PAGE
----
Email questions to

PUBLICATIONS > Working Papers > Working Paper: How Class Works in Popular Conception

Working Paper: How Class Works in Popular Conception
Americans’ answers to questions about their social class show (1) awareness that class is an important aspect of American life and (2) reasonable patterns of strong association between subjective class identification and objective criteria like income, occupation, and education. Multivariate analysis of those responses shows that (3) class ambivalence and ambiguity is an issue for Americans whose jobs and incomes are inconsistent with their educations but (4) little evidence that other identities compete with objective class in forming class identities and (5) none of the trends that postclass theories suggest. Finally, subjective class identification correlates with a number of political attitudes and lifestyle indicators in ways that are consistent with canonical ideas about how class works.

This is a revision a paper presented at the conference “Social Class: How Does It Work?” held at New York University, 21-22 April 2006, sponsored by New York University and the Russell Sage Foundation. Thanks to Neil Fligstein, Michele Lamont, Annette Lareau, Jeff Manza, Erik Olin Wright, and two anonymous referees for their comments. Neither funders nor colleagues are responsible for the conclusions, opinions, or errors in this final version.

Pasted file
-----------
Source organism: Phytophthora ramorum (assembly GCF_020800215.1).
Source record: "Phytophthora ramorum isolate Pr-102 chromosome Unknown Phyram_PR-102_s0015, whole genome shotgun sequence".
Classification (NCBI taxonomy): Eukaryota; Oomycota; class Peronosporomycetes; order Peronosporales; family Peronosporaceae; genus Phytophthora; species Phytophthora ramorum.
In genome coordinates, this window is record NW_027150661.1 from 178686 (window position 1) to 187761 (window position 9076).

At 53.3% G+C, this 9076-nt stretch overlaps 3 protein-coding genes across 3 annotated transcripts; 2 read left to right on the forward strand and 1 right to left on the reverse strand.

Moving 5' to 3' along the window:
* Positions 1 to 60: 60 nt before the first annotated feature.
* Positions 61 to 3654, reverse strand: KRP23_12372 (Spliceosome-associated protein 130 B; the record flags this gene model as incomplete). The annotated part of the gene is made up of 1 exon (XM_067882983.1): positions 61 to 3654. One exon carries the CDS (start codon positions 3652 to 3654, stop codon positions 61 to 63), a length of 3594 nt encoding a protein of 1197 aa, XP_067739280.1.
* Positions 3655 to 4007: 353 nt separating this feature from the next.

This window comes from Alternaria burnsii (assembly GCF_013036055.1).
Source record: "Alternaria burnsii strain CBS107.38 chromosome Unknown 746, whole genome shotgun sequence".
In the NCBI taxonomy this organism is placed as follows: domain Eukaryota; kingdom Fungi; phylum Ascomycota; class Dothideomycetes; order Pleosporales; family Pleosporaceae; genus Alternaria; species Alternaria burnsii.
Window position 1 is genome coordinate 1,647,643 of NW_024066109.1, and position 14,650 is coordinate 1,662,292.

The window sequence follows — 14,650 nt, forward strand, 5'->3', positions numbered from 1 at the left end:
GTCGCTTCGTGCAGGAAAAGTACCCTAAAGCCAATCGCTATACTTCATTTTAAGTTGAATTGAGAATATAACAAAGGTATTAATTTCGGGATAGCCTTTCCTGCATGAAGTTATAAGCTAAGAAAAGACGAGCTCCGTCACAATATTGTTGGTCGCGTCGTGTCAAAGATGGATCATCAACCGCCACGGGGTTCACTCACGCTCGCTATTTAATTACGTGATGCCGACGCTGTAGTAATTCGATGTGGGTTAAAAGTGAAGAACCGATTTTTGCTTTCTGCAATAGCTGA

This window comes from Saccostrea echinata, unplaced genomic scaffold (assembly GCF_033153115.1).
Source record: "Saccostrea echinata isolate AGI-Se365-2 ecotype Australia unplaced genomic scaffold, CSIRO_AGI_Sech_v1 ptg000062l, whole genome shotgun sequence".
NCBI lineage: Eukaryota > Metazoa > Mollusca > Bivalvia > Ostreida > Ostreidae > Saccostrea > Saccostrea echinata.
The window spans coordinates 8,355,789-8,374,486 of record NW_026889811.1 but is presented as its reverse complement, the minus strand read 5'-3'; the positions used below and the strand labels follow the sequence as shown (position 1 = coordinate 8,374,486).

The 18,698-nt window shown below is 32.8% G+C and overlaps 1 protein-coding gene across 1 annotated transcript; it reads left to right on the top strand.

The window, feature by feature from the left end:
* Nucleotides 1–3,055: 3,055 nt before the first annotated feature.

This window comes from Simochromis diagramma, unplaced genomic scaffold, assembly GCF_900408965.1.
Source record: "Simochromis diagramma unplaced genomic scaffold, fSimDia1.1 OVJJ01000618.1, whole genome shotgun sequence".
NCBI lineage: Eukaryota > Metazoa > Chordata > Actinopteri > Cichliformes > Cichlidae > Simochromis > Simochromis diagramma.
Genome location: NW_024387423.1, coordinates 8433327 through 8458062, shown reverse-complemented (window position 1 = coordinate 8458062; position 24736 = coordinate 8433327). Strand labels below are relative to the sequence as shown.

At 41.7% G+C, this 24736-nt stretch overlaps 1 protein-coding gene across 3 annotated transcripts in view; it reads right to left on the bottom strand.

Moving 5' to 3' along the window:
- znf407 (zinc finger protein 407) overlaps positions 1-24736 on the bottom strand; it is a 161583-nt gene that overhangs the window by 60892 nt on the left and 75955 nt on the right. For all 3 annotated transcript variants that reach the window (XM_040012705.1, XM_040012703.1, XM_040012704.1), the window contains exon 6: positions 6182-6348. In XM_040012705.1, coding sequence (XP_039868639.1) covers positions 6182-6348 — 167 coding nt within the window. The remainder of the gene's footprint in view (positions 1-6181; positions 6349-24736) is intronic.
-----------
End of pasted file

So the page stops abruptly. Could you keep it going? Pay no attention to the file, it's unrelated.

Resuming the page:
Publication file


related projects

USA: A Century of Difference-A Russell Sage 2000 Census Project

related publications

Russell Sage Foundation, Publication: Century of Difference: How America Changed in the Last One Hundred Years
Appendix to Century of Difference: Supplementary Material A for Figure 4.2 Chapter 4
Appendix to Century of Difference: Supplementary Material B for Figure 4.2 Chapter 4
Appendix to Century of Difference: Supplementary Figure for Chapter 5
Appendix to Century of Difference: Appendices to Chapter 7
Demography, February 2004 Article: Distinguishing the Geographic Levels and Social Dimensions of U.S. Metropolitan Segregation, 1960-2000
Appendices to Demography, February 2004 Article: Data and Methodology
American Sociological Review, April 2002, Report: Why More Americans Have No Religious Preference: Politics and Generations.
Working Paper: Different Places, Different People: The Redrawing of America's Social Geography
Working Paper: What Americans Had: Differences in Standards of Living
Working Paper: Religious Diversity in America, 1940-2000
Working Paper: Maximally Maintained Inequality Revisited: Irish Educational Mobility In Comparative Perspective
Working Paper: American Households Throughout the 20th Century
Working Paper: Money and Morale: What Growing Inequality is Doing to Americans' View of Themselves and Others
Working Paper: The Overworked American Family: Trends and Nontrends in Working Hours: 1968-2001
Working Paper: Tightening Up: Social Mobility in Russia, 1988-2000
Working Paper: Educational Progress for African Americans and Latinos in the United States from the 1950s to the 1990s: The Interaction of Ancestry and Class
Working Paper: Education: Relative and Absolute Measures
Working Paper: Time Bind and God's Time
Working Paper: Ever-More Rooted Americans
2008/12/18 15:02:44